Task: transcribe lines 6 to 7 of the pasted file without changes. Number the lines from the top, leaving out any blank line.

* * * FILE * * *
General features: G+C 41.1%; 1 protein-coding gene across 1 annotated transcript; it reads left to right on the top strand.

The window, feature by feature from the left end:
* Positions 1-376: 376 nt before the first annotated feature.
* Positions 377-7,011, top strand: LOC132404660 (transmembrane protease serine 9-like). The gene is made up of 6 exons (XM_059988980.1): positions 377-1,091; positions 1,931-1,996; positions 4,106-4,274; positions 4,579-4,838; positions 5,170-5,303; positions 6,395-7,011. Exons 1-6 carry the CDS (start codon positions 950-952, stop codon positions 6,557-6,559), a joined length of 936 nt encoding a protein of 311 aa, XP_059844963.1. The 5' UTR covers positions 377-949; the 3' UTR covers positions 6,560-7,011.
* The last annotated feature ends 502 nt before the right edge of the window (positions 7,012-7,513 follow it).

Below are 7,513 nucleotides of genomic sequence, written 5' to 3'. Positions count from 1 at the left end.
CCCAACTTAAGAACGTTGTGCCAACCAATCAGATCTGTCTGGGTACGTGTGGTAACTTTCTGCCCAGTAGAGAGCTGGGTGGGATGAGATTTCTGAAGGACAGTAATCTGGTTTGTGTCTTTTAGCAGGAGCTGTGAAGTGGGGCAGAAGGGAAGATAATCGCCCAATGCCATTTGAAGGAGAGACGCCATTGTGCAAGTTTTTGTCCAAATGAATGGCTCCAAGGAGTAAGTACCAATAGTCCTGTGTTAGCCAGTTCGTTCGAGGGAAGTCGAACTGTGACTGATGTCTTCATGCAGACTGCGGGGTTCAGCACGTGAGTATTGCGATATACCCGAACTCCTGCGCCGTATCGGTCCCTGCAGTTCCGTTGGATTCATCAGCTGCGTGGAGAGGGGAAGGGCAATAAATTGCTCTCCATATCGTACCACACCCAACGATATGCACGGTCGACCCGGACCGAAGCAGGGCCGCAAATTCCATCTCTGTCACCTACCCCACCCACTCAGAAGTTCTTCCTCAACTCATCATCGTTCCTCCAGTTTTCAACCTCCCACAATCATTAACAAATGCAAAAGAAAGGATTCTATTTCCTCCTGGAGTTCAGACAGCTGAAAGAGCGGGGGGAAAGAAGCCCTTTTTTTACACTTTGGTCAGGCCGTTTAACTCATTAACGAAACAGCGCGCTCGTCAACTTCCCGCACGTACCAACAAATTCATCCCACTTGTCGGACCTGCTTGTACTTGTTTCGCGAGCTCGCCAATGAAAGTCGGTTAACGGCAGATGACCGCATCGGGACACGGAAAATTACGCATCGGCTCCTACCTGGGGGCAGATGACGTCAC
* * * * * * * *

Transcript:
Below are 7,513 nucleotides of genomic sequence, written 5' to 3'. Positions count from 1 at the left end.
CCCAACTTAAGAACGTTGTGCCAACCAATCAGATCTGTCTGGGTACGTGTGGTAACTTTCTGCCCAGTAGAGAGCTGGGTGGGATGAGATTTCTGAAGGACAGTAATCTGGTTTGTGTCTTTTAGCAGGAGCTGTGAAGTGGGGCAGAAGGGAAGATAATCGCCCAATGCCATTTGAAGGAGAGACGCCATTGTGCAAGTTTTTGTCCAAATGAATGGCTCCAAGGAGTAAGTACCAATAGTCCTGTGTTAGCCAGTTCGTTCGAGGGAAGTCGAACTGTGACTGATGTCTTCATGCAGACTGCGGGGTTCAGCACGTGAGTATTGCGATATACCCGAACTCCTGCGCCGTATCGGTCCCTGCAGTTCCGTTGGATTCATCAGCTGCGTGGAGAGGGGAAGGGCAATAAATTGCTCTCCATATCGTACCACACCCAACGATATGCACGGTCGACCCGGACCGAAGCAGGGCCGCAAATTCCATCTCTGTCACCTACCCCACCCACTCAGAAGTTCTTCCTCAACTCATCATCGTTCCTCCAGTTTTCAACCTCCCACAATCATTAACAAATGCAAAAGAAAGGATTCTATTTCCTCCTGGAGTTCAGACAGCTGAAAGAGCGGGGGGAAAGAAGCCCTTTTTTTACACTTTGGTCAGGCCGTTTAACTCATTAACGAAACAGCGCGCTCGTCAACTTCCCGCACGTACCAACAAATTCATCCCACTTGTCGGACCTGCTTGTACTTGTTTCGCGAGCTCGCCAATGAAAGTCGGTTAACGGCAGATGACCGCATCGGGACACGGAAAATTACGCATCGGCTCCTACCTGGGGGCAGATGACGTCAC